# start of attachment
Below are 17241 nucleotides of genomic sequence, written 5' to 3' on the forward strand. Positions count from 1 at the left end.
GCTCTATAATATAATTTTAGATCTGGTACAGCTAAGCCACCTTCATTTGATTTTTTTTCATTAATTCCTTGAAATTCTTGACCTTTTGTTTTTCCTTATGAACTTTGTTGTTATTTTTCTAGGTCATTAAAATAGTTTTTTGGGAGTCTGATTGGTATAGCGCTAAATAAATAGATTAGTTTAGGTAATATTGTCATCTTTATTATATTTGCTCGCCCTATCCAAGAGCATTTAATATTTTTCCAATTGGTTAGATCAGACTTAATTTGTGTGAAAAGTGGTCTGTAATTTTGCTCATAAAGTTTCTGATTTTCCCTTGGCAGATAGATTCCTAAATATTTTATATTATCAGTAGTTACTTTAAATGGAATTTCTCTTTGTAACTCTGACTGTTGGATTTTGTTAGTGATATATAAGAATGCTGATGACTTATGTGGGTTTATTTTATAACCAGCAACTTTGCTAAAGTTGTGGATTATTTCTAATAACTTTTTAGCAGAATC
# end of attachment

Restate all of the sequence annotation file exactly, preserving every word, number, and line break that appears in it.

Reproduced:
Below are 17241 nucleotides of genomic sequence, written 5' to 3' on the forward strand. Positions count from 1 at the left end.
GCTCTATAATATAATTTTAGATCTGGTACAGCTAAGCCACCTTCATTTGATTTTTTTTCATTAATTCCTTGAAATTCTTGACCTTTTGTTTTTCCTTATGAACTTTGTTGTTATTTTTCTAGGTCATTAAAATAGTTTTTTGGGAGTCTGATTGGTATAGCGCTAAATAAATAGATTAGTTTAGGTAATATTGTCATCTTTATTATATTTGCTCGCCCTATCCAAGAGCATTTAATATTTTTCCAATTGGTTAGATCAGACTTAATTTGTGTGAAAAGTGGTCTGTAATTTTGCTCATAAAGTTTCTGATTTTCCCTTGGCAGATAGATTCCTAAATATTTTATATTATCAGTAGTTACTTTAAATGGAATTTCTCTTTGTAACTCTGACTGTTGGATTTTGTTAGTGATATATAAGAATGCTGATGACTTATGTGGGTTTATTTTATAACCAGCAACTTTGCTAAAGTTGTGGATTATTTCTAATAACTTTTTAGCAGAATC